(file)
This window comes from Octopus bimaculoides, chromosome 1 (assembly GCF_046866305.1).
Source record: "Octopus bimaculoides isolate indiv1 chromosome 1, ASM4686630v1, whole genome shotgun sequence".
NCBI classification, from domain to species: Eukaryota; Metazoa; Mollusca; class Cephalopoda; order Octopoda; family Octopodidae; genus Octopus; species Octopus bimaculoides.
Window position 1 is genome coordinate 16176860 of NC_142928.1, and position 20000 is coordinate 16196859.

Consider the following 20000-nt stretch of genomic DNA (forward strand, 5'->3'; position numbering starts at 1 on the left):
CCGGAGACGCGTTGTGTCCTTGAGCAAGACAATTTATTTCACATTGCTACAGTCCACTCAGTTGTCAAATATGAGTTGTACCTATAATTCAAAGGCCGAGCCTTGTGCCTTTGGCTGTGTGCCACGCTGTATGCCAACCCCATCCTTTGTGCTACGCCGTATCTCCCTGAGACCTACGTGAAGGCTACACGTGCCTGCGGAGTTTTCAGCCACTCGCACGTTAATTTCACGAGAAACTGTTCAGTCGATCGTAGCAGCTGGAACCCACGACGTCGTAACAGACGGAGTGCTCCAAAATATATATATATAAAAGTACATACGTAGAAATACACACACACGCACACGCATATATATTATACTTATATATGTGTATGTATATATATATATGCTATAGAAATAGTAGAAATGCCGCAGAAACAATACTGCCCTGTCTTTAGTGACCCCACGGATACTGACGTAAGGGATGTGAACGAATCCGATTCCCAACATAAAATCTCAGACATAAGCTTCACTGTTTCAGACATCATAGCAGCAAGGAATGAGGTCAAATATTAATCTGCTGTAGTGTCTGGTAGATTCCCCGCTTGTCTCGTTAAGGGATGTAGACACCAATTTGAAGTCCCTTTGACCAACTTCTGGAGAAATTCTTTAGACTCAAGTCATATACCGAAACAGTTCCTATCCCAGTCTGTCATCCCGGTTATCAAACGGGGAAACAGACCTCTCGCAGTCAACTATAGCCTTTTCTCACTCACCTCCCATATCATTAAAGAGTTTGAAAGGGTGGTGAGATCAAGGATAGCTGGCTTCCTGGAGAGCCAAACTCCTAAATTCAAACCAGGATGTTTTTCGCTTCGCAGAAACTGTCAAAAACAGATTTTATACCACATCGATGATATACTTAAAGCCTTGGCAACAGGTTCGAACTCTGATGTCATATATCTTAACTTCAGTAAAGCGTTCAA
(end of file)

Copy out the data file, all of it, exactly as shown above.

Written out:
This window comes from Octopus bimaculoides, chromosome 1 (assembly GCF_046866305.1).
Source record: "Octopus bimaculoides isolate indiv1 chromosome 1, ASM4686630v1, whole genome shotgun sequence".
NCBI classification, from domain to species: Eukaryota; Metazoa; Mollusca; class Cephalopoda; order Octopoda; family Octopodidae; genus Octopus; species Octopus bimaculoides.
Window position 1 is genome coordinate 16176860 of NC_142928.1, and position 20000 is coordinate 16196859.

Consider the following 20000-nt stretch of genomic DNA (forward strand, 5'->3'; position numbering starts at 1 on the left):
CCGGAGACGCGTTGTGTCCTTGAGCAAGACAATTTATTTCACATTGCTACAGTCCACTCAGTTGTCAAATATGAGTTGTACCTATAATTCAAAGGCCGAGCCTTGTGCCTTTGGCTGTGTGCCACGCTGTATGCCAACCCCATCCTTTGTGCTACGCCGTATCTCCCTGAGACCTACGTGAAGGCTACACGTGCCTGCGGAGTTTTCAGCCACTCGCACGTTAATTTCACGAGAAACTGTTCAGTCGATCGTAGCAGCTGGAACCCACGACGTCGTAACAGACGGAGTGCTCCAAAATATATATATATAAAAGTACATACGTAGAAATACACACACACGCACACGCATATATATTATACTTATATATGTGTATGTATATATATATATGCTATAGAAATAGTAGAAATGCCGCAGAAACAATACTGCCCTGTCTTTAGTGACCCCACGGATACTGACGTAAGGGATGTGAACGAATCCGATTCCCAACATAAAATCTCAGACATAAGCTTCACTGTTTCAGACATCATAGCAGCAAGGAATGAGGTCAAATATTAATCTGCTGTAGTGTCTGGTAGATTCCCCGCTTGTCTCGTTAAGGGATGTAGACACCAATTTGAAGTCCCTTTGACCAACTTCTGGAGAAATTCTTTAGACTCAAGTCATATACCGAAACAGTTCCTATCCCAGTCTGTCATCCCGGTTATCAAACGGGGAAACAGACCTCTCGCAGTCAACTATAGCCTTTTCTCACTCACCTCCCATATCATTAAAGAGTTTGAAAGGGTGGTGAGATCAAGGATAGCTGGCTTCCTGGAGAGCCAAACTCCTAAATTCAAACCAGGATGTTTTTCGCTTCGCAGAAACTGTCAAAAACAGATTTTATACCACATCGATGATATACTTAAAGCCTTGGCAACAGGTTCGAACTCTGATGTCATATATCTTAACTTCAGTAAAGCGTTCAA